What sort of career has it been? Easy to mock and notoriously high maintenance in the Lords and with the Ulster Scots Agency, he has at least lightened the unionist image. I declare a small interest. I have enjoyed several of his well attended and very mixed functions and he was the friendliest and most hospitable of neighbours in the 1980s.

The Ullans Academy exists as a modest counterpoint to the richness of Irish, thanks to the balancing politics of the Good Friday Agreement. How many of the 50 or so volumes of Ulster Scots poetry published in the Ulster Scots heyday of 1750 to 1850, are read today, I wonder?

It has been John Laird’s perception that imitating and adapting the rebellious and cultural politics of Irish nationalism has been the way to win the equality and parity of esteem of which some unionists seem to feel they have been cheated.  In politics, this has too often been reduced to a tactic to thwart Sinn Fein’s own cultural politics in favour of Irish.

In the wider unionist community the claims of  the Scottish tradition have limited appeal. Stridency from people not known for their cultural breadth only increases their isolation and draws attention to the narrowness of their cultural  horizons.     And who outside the academy and the wilder reaches of Old Firm supporters recognise it in Scotland today?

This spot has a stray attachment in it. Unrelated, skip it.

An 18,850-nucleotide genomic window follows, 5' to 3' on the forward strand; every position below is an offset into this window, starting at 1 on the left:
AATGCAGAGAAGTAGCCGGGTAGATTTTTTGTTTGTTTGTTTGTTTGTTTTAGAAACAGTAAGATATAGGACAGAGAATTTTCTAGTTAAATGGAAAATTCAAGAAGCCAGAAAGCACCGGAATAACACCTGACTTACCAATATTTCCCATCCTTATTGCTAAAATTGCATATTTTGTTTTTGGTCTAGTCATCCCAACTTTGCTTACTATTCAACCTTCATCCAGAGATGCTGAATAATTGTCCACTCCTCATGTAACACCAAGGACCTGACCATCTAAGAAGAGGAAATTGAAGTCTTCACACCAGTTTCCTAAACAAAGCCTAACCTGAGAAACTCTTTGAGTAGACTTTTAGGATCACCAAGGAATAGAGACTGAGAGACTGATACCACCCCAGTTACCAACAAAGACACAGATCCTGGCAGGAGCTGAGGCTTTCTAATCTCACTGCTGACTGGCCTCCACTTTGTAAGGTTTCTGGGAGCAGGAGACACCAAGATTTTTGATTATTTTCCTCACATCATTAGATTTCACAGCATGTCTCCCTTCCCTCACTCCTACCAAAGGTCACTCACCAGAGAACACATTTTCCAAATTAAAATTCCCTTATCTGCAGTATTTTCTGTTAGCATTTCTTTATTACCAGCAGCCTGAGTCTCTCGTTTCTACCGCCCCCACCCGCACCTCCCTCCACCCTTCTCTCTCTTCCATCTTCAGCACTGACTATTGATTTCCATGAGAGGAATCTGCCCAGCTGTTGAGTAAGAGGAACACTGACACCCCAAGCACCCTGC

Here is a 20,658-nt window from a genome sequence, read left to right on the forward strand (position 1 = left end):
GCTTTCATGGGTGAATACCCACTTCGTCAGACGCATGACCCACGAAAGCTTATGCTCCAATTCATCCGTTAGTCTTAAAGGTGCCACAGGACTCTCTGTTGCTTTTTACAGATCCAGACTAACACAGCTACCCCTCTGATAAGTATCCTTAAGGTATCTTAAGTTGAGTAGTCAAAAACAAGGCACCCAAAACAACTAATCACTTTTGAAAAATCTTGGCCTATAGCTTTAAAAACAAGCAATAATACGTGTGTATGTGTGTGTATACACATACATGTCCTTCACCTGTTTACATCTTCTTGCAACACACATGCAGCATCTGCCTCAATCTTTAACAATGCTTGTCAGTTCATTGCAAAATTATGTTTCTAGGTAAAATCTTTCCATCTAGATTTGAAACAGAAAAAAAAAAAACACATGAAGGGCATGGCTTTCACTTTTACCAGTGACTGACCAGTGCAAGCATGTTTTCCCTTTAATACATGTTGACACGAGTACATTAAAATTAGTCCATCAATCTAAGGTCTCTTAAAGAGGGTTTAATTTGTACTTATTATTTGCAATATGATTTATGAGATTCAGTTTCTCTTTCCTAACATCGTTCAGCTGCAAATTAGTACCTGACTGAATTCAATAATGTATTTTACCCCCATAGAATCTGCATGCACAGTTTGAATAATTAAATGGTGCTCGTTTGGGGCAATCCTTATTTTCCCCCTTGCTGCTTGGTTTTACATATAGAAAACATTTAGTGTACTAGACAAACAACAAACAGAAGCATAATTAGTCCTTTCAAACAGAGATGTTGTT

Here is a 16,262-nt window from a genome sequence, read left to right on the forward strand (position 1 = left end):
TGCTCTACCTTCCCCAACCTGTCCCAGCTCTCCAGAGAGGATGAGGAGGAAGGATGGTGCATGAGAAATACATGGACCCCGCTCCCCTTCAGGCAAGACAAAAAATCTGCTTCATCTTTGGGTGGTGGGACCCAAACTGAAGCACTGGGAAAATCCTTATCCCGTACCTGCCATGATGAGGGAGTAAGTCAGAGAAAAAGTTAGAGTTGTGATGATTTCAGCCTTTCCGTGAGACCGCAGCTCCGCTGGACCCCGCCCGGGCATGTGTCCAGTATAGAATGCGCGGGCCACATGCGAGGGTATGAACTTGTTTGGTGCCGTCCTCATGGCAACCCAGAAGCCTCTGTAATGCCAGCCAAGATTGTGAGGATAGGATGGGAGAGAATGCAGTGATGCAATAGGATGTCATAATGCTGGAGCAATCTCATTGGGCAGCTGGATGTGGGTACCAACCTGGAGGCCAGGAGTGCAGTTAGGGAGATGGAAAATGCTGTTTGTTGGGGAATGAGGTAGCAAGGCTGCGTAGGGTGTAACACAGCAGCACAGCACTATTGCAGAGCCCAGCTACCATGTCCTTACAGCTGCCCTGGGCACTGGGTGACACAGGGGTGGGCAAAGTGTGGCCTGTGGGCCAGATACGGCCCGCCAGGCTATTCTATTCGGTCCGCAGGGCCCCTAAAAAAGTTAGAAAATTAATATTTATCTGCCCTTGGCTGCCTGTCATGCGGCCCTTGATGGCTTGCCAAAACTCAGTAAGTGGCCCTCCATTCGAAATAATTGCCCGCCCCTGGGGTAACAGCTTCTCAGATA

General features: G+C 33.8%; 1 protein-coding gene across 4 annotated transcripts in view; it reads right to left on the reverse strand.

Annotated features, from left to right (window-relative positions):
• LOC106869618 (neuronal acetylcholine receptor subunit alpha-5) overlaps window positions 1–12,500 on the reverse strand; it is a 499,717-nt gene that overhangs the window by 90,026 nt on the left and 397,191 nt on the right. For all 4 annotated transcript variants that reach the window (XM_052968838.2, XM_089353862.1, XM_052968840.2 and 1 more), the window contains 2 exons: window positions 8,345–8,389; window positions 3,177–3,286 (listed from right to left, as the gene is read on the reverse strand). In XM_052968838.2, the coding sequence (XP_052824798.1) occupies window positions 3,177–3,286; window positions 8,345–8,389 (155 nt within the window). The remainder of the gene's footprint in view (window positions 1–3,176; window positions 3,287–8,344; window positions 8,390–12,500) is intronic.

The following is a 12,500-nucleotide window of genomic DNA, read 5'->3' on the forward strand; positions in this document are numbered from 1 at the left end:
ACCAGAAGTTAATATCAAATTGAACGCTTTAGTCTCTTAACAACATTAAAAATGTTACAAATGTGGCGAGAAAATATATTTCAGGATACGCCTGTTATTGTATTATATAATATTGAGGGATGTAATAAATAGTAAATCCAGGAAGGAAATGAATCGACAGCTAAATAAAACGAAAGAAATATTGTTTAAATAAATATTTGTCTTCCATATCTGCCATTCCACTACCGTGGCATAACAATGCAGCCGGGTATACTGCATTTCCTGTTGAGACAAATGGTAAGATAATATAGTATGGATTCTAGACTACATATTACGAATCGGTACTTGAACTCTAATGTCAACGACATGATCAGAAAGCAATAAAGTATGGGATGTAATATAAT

Perhaps the best hope for Ulster Scots is to take the reverse course from that of the Sinn Fein in the early last century and advance from a by product of politics to an exclusively cultural enterprise open to all and interested in all.

Without doubt however, lack of self esteem whether justified or not has been a profound element in unionism’s character and on the evidence of his book, in John Laird’s character too. In that sense, unionism and John Laird are well matched.

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  • “lack of self esteem”

    Where did you get this gem from, Brian? I’ve met a fairly broad spectrum of folks over the years and the stereotypes/caricatures tell you very little about individuals or the multiplicity of groups that they identify with.

    Should you not have given a little context to the ‘one sided governing’ caricature? Are you unfamiliar with the ‘society within a society’, a form of self-imposed apartheid adopted by those who’d rather have had a different constitutional settlement? Or the affiliation by Nationalist councils to Dublin institutions that led to gerrymandering?

    John Laird was one of the few politicians who was prepared to take off his coat and pursue some of the issues associated with the Rathlin ferry saga. Some of his expenses and taxpayers costs would have been much reduced if Government ministers and senior civil servants had abided by the rules and also given straight answers to straight questions.

  • Greenflag

    BW ,

    ‘the best hope for Ulster Scots is to take the reverse course from that of the Sinn Fein in the early last century and advance from a by product of politics to an exclusively cultural enterprise open to all and interested in all.’